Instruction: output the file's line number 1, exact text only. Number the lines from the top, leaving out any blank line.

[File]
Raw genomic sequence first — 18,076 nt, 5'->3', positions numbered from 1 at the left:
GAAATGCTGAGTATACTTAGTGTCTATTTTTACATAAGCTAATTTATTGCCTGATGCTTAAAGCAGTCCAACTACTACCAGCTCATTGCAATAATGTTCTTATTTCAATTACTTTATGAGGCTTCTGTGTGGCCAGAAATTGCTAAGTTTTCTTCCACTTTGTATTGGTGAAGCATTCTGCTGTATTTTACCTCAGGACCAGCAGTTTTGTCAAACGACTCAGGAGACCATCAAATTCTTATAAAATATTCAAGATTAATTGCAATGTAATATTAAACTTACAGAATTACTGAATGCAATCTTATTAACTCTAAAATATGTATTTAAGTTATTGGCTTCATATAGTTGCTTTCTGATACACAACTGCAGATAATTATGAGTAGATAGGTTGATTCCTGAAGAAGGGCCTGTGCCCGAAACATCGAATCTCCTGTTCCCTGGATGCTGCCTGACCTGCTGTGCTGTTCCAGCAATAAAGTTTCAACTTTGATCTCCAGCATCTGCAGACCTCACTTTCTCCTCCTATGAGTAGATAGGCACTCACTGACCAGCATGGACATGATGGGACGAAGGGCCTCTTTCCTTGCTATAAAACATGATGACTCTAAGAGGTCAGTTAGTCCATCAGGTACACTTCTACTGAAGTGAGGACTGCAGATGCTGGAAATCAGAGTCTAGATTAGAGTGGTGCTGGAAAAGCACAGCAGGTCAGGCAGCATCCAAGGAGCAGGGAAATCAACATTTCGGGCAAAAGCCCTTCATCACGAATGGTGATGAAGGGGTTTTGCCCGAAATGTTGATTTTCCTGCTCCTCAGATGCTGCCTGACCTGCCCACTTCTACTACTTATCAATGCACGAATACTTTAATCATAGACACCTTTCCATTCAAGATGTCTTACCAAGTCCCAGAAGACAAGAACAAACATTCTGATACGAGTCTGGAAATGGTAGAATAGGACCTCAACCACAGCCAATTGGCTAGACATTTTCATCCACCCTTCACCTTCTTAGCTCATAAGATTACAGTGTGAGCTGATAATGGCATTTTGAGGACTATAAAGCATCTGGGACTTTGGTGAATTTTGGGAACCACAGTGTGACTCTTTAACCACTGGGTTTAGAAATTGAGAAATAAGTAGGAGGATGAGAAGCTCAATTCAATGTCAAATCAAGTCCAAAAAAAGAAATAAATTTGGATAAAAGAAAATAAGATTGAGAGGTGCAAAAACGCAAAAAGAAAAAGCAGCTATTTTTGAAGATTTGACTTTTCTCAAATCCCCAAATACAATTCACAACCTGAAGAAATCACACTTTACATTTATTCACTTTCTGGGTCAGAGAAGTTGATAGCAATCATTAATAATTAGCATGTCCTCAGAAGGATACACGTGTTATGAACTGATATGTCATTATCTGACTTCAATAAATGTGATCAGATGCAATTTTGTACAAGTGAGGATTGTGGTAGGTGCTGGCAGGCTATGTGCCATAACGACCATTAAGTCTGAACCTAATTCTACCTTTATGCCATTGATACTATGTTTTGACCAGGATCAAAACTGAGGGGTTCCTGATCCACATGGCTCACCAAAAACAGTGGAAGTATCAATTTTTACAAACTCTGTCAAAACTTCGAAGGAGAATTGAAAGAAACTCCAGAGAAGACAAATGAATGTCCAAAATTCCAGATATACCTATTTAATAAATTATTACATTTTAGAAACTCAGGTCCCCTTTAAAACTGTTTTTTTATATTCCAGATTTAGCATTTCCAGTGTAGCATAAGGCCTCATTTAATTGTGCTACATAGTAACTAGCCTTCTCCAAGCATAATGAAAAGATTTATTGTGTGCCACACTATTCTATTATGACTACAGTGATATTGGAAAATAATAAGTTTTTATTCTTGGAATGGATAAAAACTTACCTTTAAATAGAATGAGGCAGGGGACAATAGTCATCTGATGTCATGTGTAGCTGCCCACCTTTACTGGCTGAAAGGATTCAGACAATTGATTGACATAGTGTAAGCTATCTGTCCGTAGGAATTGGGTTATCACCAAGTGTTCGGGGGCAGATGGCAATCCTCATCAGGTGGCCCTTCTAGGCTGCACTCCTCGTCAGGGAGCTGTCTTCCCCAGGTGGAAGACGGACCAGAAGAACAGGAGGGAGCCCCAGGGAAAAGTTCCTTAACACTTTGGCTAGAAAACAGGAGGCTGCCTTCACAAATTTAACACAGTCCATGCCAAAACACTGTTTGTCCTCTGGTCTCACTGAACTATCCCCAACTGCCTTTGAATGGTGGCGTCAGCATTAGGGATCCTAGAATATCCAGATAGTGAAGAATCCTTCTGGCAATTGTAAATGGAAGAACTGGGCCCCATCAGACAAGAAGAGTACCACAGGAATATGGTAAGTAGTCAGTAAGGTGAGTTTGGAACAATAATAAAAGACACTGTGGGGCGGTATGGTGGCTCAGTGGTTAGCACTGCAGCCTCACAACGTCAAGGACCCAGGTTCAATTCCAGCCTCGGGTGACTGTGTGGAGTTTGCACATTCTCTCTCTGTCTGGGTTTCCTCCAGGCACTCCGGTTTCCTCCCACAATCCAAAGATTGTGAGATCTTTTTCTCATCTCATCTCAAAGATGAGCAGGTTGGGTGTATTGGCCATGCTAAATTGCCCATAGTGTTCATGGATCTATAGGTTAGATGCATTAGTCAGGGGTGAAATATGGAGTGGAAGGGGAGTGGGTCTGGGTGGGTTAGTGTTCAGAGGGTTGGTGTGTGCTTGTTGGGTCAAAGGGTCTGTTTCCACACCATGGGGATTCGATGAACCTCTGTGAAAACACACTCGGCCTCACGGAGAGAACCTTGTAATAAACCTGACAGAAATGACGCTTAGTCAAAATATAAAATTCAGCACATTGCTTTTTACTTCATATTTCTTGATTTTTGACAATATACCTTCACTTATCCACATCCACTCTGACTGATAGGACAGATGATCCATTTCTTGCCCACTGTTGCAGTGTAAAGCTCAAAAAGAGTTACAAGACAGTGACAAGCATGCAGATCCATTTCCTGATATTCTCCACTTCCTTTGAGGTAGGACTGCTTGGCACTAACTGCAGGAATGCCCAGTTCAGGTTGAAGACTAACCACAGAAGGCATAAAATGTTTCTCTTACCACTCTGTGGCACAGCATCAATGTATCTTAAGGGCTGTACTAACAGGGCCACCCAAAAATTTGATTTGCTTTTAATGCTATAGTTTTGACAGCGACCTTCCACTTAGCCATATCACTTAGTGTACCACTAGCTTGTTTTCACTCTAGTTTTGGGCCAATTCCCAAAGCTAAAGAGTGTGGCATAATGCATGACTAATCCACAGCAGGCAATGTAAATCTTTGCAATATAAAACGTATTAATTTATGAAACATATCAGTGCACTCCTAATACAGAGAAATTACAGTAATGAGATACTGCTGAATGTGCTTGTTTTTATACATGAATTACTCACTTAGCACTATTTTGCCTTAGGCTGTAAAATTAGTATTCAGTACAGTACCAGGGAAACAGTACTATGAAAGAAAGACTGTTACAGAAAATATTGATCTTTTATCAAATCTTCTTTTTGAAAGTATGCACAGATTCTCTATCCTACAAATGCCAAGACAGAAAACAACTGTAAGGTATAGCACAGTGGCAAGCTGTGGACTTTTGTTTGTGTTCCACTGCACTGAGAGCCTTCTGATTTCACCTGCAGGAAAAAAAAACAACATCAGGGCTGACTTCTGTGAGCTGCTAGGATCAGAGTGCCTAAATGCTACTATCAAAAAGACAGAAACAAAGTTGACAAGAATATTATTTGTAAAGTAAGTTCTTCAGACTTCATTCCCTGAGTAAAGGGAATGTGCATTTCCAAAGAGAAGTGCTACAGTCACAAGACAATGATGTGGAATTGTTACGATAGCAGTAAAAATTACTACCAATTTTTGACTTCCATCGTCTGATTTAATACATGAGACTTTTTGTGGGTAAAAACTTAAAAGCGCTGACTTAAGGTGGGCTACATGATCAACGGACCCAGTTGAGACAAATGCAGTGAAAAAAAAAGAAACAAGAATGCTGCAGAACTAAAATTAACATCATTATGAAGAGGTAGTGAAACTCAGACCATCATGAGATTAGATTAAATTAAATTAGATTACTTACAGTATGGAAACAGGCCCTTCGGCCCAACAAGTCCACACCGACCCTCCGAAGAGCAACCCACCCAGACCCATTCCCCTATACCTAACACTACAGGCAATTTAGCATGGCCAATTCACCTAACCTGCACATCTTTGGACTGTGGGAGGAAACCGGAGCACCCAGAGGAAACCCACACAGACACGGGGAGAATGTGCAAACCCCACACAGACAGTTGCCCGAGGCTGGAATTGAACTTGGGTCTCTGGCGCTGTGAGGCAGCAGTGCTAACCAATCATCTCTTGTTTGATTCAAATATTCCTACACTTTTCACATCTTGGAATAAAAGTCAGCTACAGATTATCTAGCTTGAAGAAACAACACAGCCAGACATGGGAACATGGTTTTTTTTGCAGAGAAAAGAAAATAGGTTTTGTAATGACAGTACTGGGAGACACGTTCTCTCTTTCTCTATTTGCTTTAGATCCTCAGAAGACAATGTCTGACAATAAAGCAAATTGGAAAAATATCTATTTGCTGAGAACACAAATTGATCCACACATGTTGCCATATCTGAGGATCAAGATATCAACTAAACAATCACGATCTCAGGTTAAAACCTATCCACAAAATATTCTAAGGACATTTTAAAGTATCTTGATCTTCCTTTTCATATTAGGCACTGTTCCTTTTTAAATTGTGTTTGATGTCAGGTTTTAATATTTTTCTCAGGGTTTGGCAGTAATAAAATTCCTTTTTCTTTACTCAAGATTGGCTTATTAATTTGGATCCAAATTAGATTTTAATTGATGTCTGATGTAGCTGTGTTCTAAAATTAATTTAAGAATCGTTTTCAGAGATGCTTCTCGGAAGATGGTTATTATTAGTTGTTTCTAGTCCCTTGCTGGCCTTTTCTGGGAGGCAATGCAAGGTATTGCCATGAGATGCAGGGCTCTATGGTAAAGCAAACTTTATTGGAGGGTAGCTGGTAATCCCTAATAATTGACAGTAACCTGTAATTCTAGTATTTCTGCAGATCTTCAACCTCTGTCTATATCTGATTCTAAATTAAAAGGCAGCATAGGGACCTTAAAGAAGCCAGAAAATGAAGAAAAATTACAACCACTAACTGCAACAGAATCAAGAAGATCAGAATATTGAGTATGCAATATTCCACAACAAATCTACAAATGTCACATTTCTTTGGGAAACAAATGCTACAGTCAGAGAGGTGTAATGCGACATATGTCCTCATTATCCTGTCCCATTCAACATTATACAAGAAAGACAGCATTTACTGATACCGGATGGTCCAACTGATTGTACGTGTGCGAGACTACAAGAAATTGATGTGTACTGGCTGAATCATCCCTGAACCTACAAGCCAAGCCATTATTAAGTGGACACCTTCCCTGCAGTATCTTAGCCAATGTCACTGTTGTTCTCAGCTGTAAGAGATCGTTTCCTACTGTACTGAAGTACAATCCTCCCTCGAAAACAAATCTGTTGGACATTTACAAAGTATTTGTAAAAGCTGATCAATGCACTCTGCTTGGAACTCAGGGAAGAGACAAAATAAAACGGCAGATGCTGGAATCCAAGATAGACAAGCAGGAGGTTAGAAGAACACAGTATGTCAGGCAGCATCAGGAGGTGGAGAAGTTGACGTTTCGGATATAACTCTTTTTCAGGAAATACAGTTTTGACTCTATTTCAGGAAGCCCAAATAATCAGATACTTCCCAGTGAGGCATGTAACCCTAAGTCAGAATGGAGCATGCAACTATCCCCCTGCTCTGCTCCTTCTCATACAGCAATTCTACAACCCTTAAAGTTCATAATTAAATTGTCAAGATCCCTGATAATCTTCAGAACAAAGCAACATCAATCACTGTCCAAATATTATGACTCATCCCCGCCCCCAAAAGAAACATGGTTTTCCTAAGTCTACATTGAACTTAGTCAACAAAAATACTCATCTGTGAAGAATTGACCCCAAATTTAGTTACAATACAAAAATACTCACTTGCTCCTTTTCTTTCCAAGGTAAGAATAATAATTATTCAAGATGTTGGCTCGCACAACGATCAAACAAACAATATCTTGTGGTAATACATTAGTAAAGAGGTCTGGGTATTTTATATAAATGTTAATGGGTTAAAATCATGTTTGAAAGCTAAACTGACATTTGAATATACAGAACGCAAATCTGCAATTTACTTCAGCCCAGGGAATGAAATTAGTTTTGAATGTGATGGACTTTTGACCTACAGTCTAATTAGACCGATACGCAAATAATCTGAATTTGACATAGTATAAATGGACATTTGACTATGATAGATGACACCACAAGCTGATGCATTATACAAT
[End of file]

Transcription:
Raw genomic sequence first — 18,076 nt, 5'->3', positions numbered from 1 at the left: